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Legislative Assembly for the ACT: 2021 Week 02 Hansard (Thursday, 11 February 2021) . . Page.. 527 ..

The Australian Greens’ founding principles of peace and non-violence, social justice and grassroots democracy are all present in the work of ICAN. On 23 January, the ACT Greens, including me and many of my colleagues here, joined with ambassadors, activists, elected representatives and members of the community to celebrate the fact that the international treaty to ban nuclear weapons has come into force. It was a day of celebration. But, as Shane Rattenbury noted, it was also a day of mourning for those who have been impacted by nuclear weapons. First nations peoples in particular have been subject to horrifying health impacts and the decimation of country due to nuclear testing.

As some of you may remember, in September 2018 the Legislative Assembly passed a motion moved by the Deputy Chief Minister, Yvette Berry, calling on all members of the Assembly to sign the ICAN parliamentary pledge in support of the treaty. I am proud to say that all current Greens members of this Assembly have done so. In total, 13 members of the current Legislative Assembly have signed. I would like to put their names on the record, and I will read them as they are listed on the charter: Andrew Barr, Yvette Berry, Andrew Braddock, Tara Cheyne, Jo Clay, Emma Davidson, Johnathan Davis, Suzanne Orr, Michael Pettersson, Shane Rattenbury, Chris Steel, Rachel Stephen-Smith, and Rebecca Vassarotti. I expect that more members would like to sign the pledge, and I would encourage them to do so. It is not too late, and you can do it online.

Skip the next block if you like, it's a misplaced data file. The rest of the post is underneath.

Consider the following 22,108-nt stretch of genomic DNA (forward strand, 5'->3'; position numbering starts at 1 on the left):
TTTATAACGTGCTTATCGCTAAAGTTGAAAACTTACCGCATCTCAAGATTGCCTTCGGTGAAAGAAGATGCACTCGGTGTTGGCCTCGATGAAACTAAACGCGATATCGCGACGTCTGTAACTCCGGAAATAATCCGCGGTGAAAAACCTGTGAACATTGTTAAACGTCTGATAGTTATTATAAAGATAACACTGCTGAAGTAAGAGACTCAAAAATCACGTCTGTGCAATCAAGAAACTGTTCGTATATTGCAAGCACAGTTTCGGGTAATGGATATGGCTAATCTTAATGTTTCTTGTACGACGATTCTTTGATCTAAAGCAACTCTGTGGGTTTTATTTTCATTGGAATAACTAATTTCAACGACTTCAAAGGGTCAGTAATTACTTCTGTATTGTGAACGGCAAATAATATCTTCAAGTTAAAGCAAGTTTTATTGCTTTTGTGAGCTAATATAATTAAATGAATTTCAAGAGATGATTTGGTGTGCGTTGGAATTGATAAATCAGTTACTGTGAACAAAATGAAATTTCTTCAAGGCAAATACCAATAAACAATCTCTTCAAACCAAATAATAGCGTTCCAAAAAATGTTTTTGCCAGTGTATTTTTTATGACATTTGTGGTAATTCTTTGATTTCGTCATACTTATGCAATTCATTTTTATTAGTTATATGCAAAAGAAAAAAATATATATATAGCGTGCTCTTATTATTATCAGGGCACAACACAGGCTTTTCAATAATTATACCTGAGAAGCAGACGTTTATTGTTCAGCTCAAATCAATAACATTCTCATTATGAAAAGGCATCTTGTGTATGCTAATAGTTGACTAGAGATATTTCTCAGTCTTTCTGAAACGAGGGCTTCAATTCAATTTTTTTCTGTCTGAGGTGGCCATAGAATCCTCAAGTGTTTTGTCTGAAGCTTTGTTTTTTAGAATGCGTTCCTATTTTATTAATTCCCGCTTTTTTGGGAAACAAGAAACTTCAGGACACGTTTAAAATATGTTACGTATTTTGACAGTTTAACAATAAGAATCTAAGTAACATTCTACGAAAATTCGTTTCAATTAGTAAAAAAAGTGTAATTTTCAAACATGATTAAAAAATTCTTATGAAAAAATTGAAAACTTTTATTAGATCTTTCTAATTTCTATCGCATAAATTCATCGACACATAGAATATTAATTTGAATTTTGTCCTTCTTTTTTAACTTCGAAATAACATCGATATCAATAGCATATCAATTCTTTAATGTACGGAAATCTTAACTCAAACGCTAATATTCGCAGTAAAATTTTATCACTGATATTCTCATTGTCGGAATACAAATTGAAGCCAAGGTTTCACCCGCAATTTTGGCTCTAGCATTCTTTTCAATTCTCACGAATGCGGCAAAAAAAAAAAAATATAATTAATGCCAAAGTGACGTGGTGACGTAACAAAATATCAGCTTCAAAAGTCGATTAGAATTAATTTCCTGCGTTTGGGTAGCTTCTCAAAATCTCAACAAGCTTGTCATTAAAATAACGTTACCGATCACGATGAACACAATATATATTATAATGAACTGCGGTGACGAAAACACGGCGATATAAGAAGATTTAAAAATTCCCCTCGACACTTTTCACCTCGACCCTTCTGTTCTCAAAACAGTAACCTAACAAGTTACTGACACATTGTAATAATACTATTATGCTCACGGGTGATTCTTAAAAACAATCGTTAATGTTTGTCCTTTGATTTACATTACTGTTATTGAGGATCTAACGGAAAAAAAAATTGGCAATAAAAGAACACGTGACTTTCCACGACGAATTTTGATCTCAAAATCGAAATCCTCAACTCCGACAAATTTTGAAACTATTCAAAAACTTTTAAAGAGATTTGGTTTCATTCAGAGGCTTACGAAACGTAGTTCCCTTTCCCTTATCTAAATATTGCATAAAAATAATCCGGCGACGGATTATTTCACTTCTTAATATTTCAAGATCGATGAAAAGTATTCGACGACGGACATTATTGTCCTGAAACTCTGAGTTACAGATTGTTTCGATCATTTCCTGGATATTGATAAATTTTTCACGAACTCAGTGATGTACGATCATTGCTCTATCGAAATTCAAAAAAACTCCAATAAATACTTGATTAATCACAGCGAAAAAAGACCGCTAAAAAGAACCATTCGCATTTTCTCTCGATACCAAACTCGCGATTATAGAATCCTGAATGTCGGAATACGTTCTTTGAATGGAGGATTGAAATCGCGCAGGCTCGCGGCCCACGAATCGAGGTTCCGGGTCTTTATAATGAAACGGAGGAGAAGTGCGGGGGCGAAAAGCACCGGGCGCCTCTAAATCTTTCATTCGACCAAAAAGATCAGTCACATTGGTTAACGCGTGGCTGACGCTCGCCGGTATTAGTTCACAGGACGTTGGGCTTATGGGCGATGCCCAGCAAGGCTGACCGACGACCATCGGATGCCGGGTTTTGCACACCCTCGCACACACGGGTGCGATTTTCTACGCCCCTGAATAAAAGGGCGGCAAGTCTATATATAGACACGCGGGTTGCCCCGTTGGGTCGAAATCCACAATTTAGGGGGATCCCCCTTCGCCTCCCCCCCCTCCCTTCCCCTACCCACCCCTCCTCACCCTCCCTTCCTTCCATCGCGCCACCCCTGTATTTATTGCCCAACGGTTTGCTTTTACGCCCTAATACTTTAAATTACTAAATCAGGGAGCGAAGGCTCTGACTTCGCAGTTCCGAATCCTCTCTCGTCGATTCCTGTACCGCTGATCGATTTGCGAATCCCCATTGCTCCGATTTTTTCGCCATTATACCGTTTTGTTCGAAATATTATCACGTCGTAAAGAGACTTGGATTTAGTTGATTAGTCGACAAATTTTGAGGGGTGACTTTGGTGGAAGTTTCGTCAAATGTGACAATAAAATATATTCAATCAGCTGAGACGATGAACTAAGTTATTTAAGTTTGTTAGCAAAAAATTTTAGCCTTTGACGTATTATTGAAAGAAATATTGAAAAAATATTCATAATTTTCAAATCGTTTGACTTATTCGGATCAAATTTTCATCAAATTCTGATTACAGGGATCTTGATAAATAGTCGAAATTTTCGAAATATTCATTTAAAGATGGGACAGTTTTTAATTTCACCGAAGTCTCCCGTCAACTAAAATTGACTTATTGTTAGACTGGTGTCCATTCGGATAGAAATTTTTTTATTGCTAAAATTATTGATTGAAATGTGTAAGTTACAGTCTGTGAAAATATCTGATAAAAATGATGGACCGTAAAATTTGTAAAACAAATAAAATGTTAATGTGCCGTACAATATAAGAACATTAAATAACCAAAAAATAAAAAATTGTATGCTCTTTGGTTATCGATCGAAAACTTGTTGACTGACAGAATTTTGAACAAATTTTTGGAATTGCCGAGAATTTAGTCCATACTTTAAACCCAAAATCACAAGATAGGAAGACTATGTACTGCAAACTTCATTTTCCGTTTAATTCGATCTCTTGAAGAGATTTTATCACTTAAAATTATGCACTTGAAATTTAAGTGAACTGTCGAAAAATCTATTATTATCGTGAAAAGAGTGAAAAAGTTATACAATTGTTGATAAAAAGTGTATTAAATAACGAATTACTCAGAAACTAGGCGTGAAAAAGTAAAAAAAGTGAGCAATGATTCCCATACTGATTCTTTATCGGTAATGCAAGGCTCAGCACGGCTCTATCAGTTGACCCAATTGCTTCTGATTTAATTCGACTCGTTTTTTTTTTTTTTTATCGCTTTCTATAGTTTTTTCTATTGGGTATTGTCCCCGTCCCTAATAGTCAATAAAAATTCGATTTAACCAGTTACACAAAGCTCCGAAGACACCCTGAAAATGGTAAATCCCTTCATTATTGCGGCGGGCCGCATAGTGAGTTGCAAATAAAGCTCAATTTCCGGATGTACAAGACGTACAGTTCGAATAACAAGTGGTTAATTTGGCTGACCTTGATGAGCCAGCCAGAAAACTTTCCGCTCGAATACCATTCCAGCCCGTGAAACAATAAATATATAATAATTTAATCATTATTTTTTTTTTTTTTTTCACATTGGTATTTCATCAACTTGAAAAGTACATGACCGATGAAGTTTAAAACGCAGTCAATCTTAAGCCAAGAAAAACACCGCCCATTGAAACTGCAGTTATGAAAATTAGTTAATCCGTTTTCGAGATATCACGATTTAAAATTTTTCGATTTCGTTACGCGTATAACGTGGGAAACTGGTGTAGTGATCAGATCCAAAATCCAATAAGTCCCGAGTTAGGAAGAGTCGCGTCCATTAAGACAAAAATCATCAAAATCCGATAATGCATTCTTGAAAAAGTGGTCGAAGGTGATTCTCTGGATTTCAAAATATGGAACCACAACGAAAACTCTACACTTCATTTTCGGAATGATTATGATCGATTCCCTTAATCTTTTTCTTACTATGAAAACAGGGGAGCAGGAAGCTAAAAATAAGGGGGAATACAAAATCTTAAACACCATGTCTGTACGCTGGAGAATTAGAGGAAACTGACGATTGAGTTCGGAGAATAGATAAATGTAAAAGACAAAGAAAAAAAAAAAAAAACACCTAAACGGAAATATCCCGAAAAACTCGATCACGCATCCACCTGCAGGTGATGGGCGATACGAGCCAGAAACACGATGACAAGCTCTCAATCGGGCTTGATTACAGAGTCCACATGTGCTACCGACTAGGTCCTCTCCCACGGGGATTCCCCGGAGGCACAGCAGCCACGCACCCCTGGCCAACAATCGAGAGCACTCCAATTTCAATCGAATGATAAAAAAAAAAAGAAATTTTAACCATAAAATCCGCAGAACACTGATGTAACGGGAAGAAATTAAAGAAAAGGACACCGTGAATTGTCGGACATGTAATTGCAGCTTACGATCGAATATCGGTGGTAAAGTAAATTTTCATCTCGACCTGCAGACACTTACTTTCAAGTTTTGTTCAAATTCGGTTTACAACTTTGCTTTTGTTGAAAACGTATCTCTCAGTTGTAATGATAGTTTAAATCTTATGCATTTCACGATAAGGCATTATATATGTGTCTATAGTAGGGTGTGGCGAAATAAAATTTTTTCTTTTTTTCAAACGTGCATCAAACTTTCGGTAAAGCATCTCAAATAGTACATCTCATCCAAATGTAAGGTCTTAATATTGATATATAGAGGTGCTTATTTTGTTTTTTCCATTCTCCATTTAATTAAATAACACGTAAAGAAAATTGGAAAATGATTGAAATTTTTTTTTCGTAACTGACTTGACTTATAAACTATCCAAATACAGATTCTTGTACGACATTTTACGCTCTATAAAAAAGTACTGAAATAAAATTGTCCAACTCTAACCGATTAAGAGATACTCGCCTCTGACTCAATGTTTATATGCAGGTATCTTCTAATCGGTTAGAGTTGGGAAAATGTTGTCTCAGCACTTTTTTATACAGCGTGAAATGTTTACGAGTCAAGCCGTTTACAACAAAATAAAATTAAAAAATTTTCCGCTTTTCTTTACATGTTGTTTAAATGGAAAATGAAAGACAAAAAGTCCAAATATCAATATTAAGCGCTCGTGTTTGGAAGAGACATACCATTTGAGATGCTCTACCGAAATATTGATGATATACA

The motion of 2018 also called on members of this Assembly to urge the Australian government to sign and ratify the UN Treaty on the Prohibition of Nuclear Weapons. Sadly, Australia has not yet done so. There is more work for us to do to encourage our federal government to embrace peace, not fear, and to do our part to make this world a safer place. I repeat the call for members in this chamber to work with their federal counterparts to ensure that Australia does sign up to and ratify this important treaty.

Women in the arts

MS ORR (Yerrabi) (6.05): This speech references Aboriginal people who are deceased.

I expect that by now all of us in this place will have noticed the new statue at Constitution Place. It has raised many important public discussions. Today I would like to speak about one of those: the representation of women in art.

At this point it is fair to say that, despite our city’s comparatively short life, Canberra has a rich tradition of investing in diverse and thought-provoking public art. We see diversity of style in the modern brutalist architecture which characterises many of our buildings; the contemporary abstract sculptures, such as the notable moth descending on Tuggeranong on Drakeford Drive, the playful owl on Belconnen Way, the noble bronze figures of John Curtin and Ben Chifley, which reflect this city’s beautiful, rich political history and, perhaps the most iconic of all, Patricia Piccinini’s notorious and delightful Skywhale and now Skywhalepapa.

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